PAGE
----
[kreek, krik]


U.S., Canada, and Australia. a stream smaller than a river.
a stream or channel in a coastal marsh.
Chiefly Atlantic States and British. a recess or inlet in the shore of the sea.
an estuary.
British Dialect. a narrow, winding passage or hidden recess.


    up the creek, Slang. in a predicament; in a difficult or seemingly hopeless situation.

Origin of creek

1200–50; Middle English creke, variant of crike < Old Norse kriki bend, crook
Related formssub·creek, noun
Can be confusedbrook creek river streamcreak creek croak



noun, plural Creeks, (especially collectively) Creek.

a member of a confederacy of North American Indians that in historic times occupied the greater part of Alabama and Georgia.
Also called Muskogee. a Muskogean language that is the language of the Creek Indians. Unabridged Based on the Random House Unabridged Dictionary, © Random House, Inc. 2019

Examples from the Web for creek

Contemporary Examples of creek

Historical Examples of creek

British Dictionary definitions for creek



mainly British a narrow inlet or bay, esp of the sea
US, Canadian, Australian and NZ a small stream or tributary
up the creek slang in trouble; in a difficult position

Word Origin for creek

C13: from Old Norse kriki nook; related to Middle Dutch krēke creek, inlet



plural Creek or Creeks a member of a confederacy of Native American peoples formerly living in Georgia and Alabama, now chiefly in Oklahoma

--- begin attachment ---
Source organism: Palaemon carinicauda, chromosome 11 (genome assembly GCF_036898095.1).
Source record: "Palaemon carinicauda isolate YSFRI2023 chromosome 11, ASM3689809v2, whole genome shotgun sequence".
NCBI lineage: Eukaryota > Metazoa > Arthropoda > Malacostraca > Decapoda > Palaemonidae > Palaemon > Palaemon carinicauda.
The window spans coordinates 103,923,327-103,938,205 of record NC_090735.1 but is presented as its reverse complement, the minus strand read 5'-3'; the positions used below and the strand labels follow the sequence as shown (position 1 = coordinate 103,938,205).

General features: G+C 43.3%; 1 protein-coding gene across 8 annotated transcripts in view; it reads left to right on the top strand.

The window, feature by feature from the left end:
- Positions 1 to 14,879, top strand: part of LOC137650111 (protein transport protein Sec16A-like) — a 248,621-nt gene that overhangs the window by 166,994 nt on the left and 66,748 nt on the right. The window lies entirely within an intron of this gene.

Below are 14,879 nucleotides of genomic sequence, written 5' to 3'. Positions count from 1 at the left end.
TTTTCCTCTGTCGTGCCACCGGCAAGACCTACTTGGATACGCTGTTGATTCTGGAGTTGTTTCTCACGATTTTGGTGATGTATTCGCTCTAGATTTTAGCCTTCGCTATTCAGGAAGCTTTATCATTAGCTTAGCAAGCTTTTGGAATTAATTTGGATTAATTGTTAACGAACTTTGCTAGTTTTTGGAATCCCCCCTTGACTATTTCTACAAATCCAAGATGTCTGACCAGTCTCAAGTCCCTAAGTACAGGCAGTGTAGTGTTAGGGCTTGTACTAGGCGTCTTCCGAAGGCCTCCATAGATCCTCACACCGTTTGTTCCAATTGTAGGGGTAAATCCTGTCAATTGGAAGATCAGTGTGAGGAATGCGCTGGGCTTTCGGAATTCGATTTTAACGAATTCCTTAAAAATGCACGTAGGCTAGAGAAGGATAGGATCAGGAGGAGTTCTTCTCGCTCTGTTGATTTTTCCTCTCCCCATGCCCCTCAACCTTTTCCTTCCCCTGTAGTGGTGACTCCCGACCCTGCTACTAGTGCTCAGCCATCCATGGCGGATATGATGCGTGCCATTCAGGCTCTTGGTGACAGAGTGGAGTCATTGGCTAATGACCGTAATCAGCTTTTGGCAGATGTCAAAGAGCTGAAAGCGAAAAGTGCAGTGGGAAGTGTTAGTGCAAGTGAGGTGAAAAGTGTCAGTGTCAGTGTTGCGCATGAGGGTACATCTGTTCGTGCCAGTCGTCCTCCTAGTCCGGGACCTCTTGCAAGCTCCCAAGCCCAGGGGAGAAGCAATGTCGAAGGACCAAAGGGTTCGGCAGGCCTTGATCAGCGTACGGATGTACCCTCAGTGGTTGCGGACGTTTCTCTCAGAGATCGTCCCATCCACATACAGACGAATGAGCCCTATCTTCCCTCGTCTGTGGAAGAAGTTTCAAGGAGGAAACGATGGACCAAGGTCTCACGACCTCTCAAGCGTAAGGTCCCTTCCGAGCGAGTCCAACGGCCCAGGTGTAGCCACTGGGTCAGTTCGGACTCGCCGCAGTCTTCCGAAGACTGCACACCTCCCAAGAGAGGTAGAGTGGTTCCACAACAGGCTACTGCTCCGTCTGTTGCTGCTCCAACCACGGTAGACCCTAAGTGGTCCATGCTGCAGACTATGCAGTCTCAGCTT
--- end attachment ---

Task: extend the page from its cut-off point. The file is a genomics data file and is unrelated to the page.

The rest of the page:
any of the languages of these peoples, belonging to the Muskhogean family
Collins English Dictionary - Complete & Unabridged 2012 Digital Edition © William Collins Sons & Co. Ltd. 1979, 1986 © HarperCollins Publishers 1998, 2000, 2003, 2005, 2006, 2007, 2009, 2012

Word Origin and History for creek

mid-15c., creke "narrow inlet in a coastline," altered from kryk (early 13c.; in place names from 12c.), probably from Old Norse kriki "corner, nook," perhaps influenced by Anglo-French crique, itself from a Scandinavian source via Norman. Perhaps ultimately related to crook and with an original notion of "full of bends and turns" (cf. dialectal Swedish krik "corner, bend; creek, cove").

Extended to "inlet or short arm of a river" by 1570s, which probably led to use for "small stream, brook" in American English (1620s). Also used there and in Canada, Australia, New Zealand for "branch of a main river," possibly from explorers moving up main rivers and seeing and noting mouths of tributaries without knowing they often were extensive rivers of their own. Slang phrase up the creek "in trouble," often especially "pregnant," first recorded 1941, perhaps originally armed forces slang for "lost while on patrol."


Indian tribe or confederation, 1725, named for creek, the geographical feature, and abbreviated from Ochese Creek Indians, from the place in Georgia where English first encountered them. Native name is Muskogee, a word of uncertain origin.

Online Etymology Dictionary, © 2010 Douglas Harper

Idioms and Phrases with creek


see up a creek.

The American Heritage® Idioms Dictionary Copyright © 2002, 2001, 1995 by Houghton Mifflin Harcourt Publishing Company. Published by Houghton Mifflin Harcourt Publishing Company.